[nagdu] Fwd: A question

Julie J. julielj at neb.rr.com
Fri Aug 28 18:25:52 UTC 2015

So it sounds like they are saying that guide dogs are only for the truly 
pathetic and you'll never move as fast with a dog as you would with vision. 
That irritates me to no end.

Tom, my above rant set aside, have you received any mobility training with a 
cane?  What does your mobility instructor think about the way you travel? Do 
you use your cane all the time when you go  outside of your own home?  Do 
you find that you avoid certain places or times of the day because your 
vision prevents you from feeling confident about navigating?

My husband also has a brain injury.  While it didn't affect his vision, it 
is still absolutely terrifying when he even bumps his head a little.   His 
doctor's said the same thing about using extreme caution to avoid further 
injury.  they also suggested he wear a helmet when participating in 
activities which could be potentially hazardous.

The thing about having some vision and using a guide dog is that it is very 
easy to over ride what the dog is indicating.  After a while the dog will 
get the idea that you've got it, so he doesn't need to be diligent in his 
duties.  then you'll whack into something because you didn't see it and the 
dog thought you could because you've indicated to him in the past that you 
could.  Certainly a dog could be taught to only do specific guide tasks for 
you, like the over head clearance.  the problem is two fold though.  First, 
I don't know of anyplace that does this sort of customized training.  You'd 
have to hire someone and pay out of pocket for it.  Second, how often would 
you encounter overhangs for the dog to get in enough practice?  To keep the 
skills sharp, the dog has to have fairly routine practice with them.

Courage to Dare: A Blind Woman's Quest to Train her Own Guide Dog is now 
available! Get the book here:
-----Original Message----- 
From: Tom Hunter via nagdu
Sent: Friday, August 28, 2015 1:06 PM
To: NAGDU Mailing List,the National Association of Guide Dog Users
Cc: Tom Hunter ; Buddy Brannan
Subject: Re: [nagdu] Fwd: A question

Buddy, 2 schools, first GDB on the west coast, then a school in NY which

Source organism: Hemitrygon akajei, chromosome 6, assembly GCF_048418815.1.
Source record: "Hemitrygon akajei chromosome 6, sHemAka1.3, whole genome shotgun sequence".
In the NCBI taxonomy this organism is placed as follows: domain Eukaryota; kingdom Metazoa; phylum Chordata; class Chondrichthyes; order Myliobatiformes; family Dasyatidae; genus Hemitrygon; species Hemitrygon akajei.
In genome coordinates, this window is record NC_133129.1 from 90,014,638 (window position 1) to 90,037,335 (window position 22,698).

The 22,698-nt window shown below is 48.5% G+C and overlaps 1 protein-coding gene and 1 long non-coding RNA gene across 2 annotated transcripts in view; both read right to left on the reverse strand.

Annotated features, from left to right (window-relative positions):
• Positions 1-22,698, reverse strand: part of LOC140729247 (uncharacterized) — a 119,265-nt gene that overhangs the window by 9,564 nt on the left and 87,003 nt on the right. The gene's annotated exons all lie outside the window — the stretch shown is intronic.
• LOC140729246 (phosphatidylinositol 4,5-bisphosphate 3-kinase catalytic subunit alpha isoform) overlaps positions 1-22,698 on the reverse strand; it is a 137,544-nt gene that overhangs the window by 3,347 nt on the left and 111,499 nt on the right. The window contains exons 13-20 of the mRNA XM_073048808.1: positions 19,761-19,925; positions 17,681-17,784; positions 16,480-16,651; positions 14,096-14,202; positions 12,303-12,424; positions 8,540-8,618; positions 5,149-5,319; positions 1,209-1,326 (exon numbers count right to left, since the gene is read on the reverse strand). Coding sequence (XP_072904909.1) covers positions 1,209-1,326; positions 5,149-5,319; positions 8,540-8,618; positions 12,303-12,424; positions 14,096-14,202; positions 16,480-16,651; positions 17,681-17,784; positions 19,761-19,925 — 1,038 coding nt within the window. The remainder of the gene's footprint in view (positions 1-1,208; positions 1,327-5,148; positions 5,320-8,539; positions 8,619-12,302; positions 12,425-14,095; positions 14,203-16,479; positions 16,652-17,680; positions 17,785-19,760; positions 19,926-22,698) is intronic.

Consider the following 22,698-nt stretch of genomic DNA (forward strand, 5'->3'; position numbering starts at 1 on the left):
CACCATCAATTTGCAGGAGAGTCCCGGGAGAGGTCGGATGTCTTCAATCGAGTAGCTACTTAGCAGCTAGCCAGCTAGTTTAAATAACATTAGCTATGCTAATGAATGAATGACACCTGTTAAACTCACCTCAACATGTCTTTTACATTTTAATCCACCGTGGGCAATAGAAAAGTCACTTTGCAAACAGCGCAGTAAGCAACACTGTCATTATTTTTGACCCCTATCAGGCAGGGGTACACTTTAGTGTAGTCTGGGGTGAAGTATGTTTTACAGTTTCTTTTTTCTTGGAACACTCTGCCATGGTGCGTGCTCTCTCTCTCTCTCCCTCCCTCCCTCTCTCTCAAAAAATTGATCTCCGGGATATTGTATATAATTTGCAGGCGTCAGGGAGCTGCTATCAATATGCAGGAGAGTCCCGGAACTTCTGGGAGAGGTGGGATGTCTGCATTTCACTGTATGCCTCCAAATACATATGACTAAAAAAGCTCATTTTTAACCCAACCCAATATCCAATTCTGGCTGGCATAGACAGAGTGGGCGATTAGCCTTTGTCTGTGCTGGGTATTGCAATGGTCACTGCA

sent me an email:

August 14, 2015

Dear Tom,

Our Admissions Committee has carefully reviewed your file.  Your
application for a guide dog has been denied on the basis of your being
too visual a traveler to benefit from a guide dog and be successful with
I am sorry we cannot be of service to you, Tom. It has been my pleasure
corresponding with you throughout this process.

--> To be honest, if you are determined, you may find a guide dog school
that will accept you. But when the judgment of both Guide Dogs for the
Blind and our school is that it is not a good idea, you may not want to
consider a school with softer criteria.  A guide dog is a real benefit
when your vision loss is such that you cannot get around safely without
a cane. But this is not the case for you. When a person has enough
useable vision to get around visually, the particulars of handling and
using a guide dog can actually be a burden and can slow you down rather
than enhance your mobility.
Our best wishes go with you.
Sincerely [etc]
  Tom Hunter
  tomhunter at operamail.com

On Fri, Aug 28, 2015, at 01:56 PM, Buddy Brannan via nagdu wrote:
> Hi,
> Twice rejected: from the same school or from several? Even if you were
> rejected by two guide dog schools, that leaves about a dozen left at
> which to apply. Did they give you any reason for why you weren't
> accepted? If so, what was it, and what steps were recommended that you
> take to improve your chances at getting accepted next time?
> --
> Buddy Brannan, KB5ELV - Erie, PA
> Phone: 814-860-3194
> Mobile: 814-431-0962
> Email: buddy at brannan.name
> > On Aug 28, 2015, at 1:30 PM, Tom Hunter via nagdu <nagdu at nfbnet.org> 
> > wrote:
> >
> > Hi, all. I'm new to this list, and have been 'legally blind' since 2012,
> > when I fell from my bicycle, starting my commute home from work.  Severe
> > head injury left my optic nerves dead from one eye, and damaged from the
> > other. Optic nerves are gone and do not recover.
> >
> > I was told I could be teamed with a guide dog, but have been rejected
> > twice. Hence my question.
> >
> > Is there a service dog I could be paired with, despite being judged a
> > bad match for a seeing eye dog?
> >
> > Original ms was;
> >
> > I am a disabled 60-year-old, who can't drive or do my old job. I have a
> > MetroAccess card, and can take local trains and bus service, or get a
> > ride if I give 24 hours notice.
> >
> > In 2012 I fell, while commuting home from work on a bicycle. I wasn't
> > wearing a helmet, and hit my head on the sidewalk. After weeks of coma,
> > I recovered, but for the optic nerves, which are permantly gone to the
> > left eye, and severely damaged to the right eye, less than 20 degrees
> > field of vision in the eye that sees.
> >
> > I am in a study at the NIH, and a therapist there thought I'd qualify
> > for a guide dog.  This is not the case, it seems. 2 schools have
> > evaluated me, and now both judge my case to be not needing a guide dog.
> >
> > My question is, Is there any chance of getting a service animal, to help
> > me with partial blindness, which could help me with things I don't see?
> >
> > I don't see things overhead while walking, at times, and have hit my
> > head as a result. My doctors warned me not to hit my head at all!
> >
> > And, a cane helps but a dog might warn me better of uneven terrain while
> > walking in a local park, since my depth perception is mainly gone.
> >
> > Thanks,
> > --Tom
> >

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